The Ways of Evil Men, by Leighton Gage (Soho Crime):
When I wrote, in my Kirkus Reviews column last February, about Leighton Gage’s sixth Mario Silva police procedural, Perfect Hatred, it didn’t cross my mind that Gage might not survive to see the release of his seventh book in that “irresistible” Brazil-set series. In fact, though, the author died just five months after I had praised his work. Now comes what Gage’s wife, Eide, declares is his “last book” (squelching the hopes of many readers that he might have left more than a single unpublished novel behind). It drops us amid the plight of the Awanas, a tribe of natives living--well, more precisely, dying--in a remote corner of the Amazon jungle. Thirty-nine members of that tribe have already succumbed to what might be poison, leaving just two Awanas behind, father Amati and his 8-year-old son. Amati believes this extermination was carried out by white men from a neighboring village, but calls by Jade Calmon, the local government tribal relations agent, for an investigation fail in the face of official disinterest. Determined to find justice for the two Awana survivors, Calmon enlists help from a journalist friend as well as from the niece of Silva’s boss. Gage’s middle-aged chief inspector and his team are soon dispatched from Brasilia to solve the case. Unfortunately, nobody in the area wants to help. Racist acrimony toward the Awanas is high, and everyone still living figures the natives were going to die off anyway; why worry about their passing on sooner than expected? But the murder of a white man--and accusations that Amati was behind that deed--compel Silva and his cohorts to accelerate their efforts before more widespread violence erupts. It’s sad to think this is the final Mario Silva tale we’ll enjoy. If you haven’t read the previous half-dozen installments of the series, do yourself a favor and look them up, too.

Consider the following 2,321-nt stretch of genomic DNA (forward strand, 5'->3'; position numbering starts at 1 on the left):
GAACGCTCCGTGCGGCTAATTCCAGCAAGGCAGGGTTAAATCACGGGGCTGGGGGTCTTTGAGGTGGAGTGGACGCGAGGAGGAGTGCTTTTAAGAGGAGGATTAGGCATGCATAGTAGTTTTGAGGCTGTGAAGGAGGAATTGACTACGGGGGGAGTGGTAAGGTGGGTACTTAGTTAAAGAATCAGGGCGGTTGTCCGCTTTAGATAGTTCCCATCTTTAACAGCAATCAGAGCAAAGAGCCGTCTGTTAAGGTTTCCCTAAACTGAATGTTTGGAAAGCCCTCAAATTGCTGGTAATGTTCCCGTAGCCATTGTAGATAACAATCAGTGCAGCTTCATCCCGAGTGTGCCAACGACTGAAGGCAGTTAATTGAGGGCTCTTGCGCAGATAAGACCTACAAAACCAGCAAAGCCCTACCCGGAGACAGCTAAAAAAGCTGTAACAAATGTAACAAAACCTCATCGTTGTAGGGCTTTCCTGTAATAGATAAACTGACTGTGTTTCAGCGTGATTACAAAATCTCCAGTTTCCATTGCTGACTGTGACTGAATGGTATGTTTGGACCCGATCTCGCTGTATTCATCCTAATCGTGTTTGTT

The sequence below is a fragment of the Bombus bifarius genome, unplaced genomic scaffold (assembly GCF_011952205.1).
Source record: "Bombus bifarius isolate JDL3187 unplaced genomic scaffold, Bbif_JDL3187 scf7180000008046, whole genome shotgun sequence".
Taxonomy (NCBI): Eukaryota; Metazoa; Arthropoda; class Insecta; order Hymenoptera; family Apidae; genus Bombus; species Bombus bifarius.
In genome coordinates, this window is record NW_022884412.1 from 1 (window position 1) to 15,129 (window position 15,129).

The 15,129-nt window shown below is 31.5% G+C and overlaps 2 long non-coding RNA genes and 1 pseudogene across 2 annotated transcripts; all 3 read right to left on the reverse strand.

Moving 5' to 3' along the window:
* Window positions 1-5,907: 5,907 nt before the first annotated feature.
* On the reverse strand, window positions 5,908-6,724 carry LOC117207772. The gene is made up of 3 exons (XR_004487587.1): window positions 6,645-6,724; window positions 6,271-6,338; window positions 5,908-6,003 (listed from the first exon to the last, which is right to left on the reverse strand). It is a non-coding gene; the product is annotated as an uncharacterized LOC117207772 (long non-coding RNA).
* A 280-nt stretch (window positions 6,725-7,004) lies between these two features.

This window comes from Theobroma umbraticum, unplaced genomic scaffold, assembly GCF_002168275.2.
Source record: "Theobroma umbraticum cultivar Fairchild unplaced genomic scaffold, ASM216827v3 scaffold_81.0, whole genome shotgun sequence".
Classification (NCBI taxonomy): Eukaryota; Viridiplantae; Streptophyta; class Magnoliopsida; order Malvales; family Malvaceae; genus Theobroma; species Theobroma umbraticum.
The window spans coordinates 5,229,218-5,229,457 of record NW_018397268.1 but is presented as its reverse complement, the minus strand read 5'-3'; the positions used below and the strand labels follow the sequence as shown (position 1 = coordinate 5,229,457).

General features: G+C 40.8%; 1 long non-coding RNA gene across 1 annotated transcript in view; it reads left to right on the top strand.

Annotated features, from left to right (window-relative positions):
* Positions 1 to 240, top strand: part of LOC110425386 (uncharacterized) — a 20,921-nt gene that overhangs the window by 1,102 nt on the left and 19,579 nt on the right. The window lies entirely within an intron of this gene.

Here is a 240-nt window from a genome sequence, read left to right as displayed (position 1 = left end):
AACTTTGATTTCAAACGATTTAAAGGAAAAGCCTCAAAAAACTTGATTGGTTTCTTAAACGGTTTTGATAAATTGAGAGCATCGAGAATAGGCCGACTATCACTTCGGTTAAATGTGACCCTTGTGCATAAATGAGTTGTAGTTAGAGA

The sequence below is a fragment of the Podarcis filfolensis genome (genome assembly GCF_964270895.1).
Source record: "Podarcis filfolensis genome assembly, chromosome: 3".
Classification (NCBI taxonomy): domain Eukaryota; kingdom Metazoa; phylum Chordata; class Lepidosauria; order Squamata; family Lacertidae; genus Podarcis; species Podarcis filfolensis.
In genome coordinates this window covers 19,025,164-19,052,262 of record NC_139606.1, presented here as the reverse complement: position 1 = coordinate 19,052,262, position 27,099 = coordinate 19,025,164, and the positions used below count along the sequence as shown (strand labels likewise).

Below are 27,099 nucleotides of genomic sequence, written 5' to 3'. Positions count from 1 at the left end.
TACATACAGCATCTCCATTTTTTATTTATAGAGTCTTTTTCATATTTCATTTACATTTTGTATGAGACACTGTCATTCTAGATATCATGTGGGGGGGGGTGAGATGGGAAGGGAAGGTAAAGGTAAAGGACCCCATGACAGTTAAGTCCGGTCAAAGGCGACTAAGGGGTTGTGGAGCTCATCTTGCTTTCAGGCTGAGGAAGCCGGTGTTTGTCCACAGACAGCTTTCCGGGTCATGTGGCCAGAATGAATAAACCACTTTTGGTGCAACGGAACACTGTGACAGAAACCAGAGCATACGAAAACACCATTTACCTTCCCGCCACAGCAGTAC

* * *Also new this week is Worthy Brown’s Daughter (Harper), a novel of frontier justice by attorney-turned-novelist Phillip Margolin, the Spotted Owl Award-winning author of last year’s Sleight of Hand. Like Margolin’s previous books, this one--which was some 30 years in the making--is a legal thriller. However, its historical plot was inspired by the “heartbreaking” 1853 case, in the Oregon Territory, of a couple of freed slaves who sought the return of their children. In Margolin’s fictionalized account, widowed lawyer Matthew Penny becomes embroiled in the woes of one Worthy Brown, a former slave who needs his assistance in winning back his daughter, a 15-year-old who, in violation of promises made by their former slave master, is now being held captive. What begins as a small, isolated legal matter soon develops a larger, more emotional scope.
READ MORE: “Q&A with Phillip Margolin,” by Elise Cooper (Crimespree).